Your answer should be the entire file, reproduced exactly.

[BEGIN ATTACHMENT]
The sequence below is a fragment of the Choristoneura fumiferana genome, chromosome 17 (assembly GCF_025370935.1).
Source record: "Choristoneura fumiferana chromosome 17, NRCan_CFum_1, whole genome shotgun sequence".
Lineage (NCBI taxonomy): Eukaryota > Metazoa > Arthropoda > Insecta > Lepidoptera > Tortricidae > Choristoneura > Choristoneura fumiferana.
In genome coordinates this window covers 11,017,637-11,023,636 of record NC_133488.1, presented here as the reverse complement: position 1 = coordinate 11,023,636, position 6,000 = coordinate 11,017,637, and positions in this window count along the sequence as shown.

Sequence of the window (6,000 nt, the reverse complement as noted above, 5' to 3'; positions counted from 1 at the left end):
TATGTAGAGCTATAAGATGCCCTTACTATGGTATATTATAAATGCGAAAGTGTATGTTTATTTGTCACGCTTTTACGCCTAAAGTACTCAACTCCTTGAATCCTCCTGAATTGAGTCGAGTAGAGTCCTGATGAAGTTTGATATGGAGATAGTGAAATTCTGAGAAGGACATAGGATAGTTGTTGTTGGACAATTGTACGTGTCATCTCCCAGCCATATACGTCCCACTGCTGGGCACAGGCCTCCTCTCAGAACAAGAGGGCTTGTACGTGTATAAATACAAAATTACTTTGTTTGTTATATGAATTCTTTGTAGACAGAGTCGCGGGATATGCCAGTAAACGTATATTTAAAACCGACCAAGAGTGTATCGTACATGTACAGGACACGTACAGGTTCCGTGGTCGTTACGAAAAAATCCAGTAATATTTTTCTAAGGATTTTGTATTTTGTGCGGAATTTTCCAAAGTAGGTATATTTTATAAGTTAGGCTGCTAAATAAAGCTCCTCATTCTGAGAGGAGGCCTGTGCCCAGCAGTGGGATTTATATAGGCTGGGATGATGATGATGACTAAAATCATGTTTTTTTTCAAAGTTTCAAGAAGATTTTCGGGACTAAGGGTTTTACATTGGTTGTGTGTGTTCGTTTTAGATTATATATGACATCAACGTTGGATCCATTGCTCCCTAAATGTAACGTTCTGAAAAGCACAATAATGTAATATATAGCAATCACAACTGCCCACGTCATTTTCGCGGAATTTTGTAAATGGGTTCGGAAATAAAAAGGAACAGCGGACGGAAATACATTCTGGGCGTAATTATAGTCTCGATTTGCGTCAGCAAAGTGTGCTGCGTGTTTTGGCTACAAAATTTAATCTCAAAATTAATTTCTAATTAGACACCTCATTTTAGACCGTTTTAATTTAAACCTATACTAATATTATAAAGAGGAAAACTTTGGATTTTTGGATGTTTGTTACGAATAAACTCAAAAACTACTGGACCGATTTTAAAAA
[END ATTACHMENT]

The sequence below is a fragment of the Choristoneura fumiferana genome, chromosome 17 (assembly GCF_025370935.1).
Source record: "Choristoneura fumiferana chromosome 17, NRCan_CFum_1, whole genome shotgun sequence".
Lineage (NCBI taxonomy): Eukaryota > Metazoa > Arthropoda > Insecta > Lepidoptera > Tortricidae > Choristoneura > Choristoneura fumiferana.
In genome coordinates this window covers 11,017,637-11,023,636 of record NC_133488.1, presented here as the reverse complement: position 1 = coordinate 11,023,636, position 6,000 = coordinate 11,017,637, and positions in this window count along the sequence as shown.

Sequence of the window (6,000 nt, the reverse complement as noted above, 5' to 3'; positions counted from 1 at the left end):
TATGTAGAGCTATAAGATGCCCTTACTATGGTATATTATAAATGCGAAAGTGTATGTTTATTTGTCACGCTTTTACGCCTAAAGTACTCAACTCCTTGAATCCTCCTGAATTGAGTCGAGTAGAGTCCTGATGAAGTTTGATATGGAGATAGTGAAATTCTGAGAAGGACATAGGATAGTTGTTGTTGGACAATTGTACGTGTCATCTCCCAGCCATATACGTCCCACTGCTGGGCACAGGCCTCCTCTCAGAACAAGAGGGCTTGTACGTGTATAAATACAAAATTACTTTGTTTGTTATATGAATTCTTTGTAGACAGAGTCGCGGGATATGCCAGTAAACGTATATTTAAAACCGACCAAGAGTGTATCGTACATGTACAGGACACGTACAGGTTCCGTGGTCGTTACGAAAAAATCCAGTAATATTTTTCTAAGGATTTTGTATTTTGTGCGGAATTTTCCAAAGTAGGTATATTTTATAAGTTAGGCTGCTAAATAAAGCTCCTCATTCTGAGAGGAGGCCTGTGCCCAGCAGTGGGATTTATATAGGCTGGGATGATGATGATGACTAAAATCATGTTTTTTTTCAAAGTTTCAAGAAGATTTTCGGGACTAAGGGTTTTACATTGGTTGTGTGTGTTCGTTTTAGATTATATATGACATCAACGTTGGATCCATTGCTCCCTAAATGTAACGTTCTGAAAAGCACAATAATGTAATATATAGCAATCACAACTGCCCACGTCATTTTCGCGGAATTTTGTAAATGGGTTCGGAAATAAAAAGGAACAGCGGACGGAAATACATTCTGGGCGTAATTATAGTCTCGATTTGCGTCAGCAAAGTGTGCTGCGTGTTTTGGCTACAAAATTTAATCTCAAAATTAATTTCTAATTAGACACCTCATTTTAGACCGTTTTAATTTAAACCTATACTAATATTATAAAGAGGAAAACTTTGGATTTTTGGATGTTTGTTACGAATAAACTCAAAAACTACTGGACCGATTTTAAAAA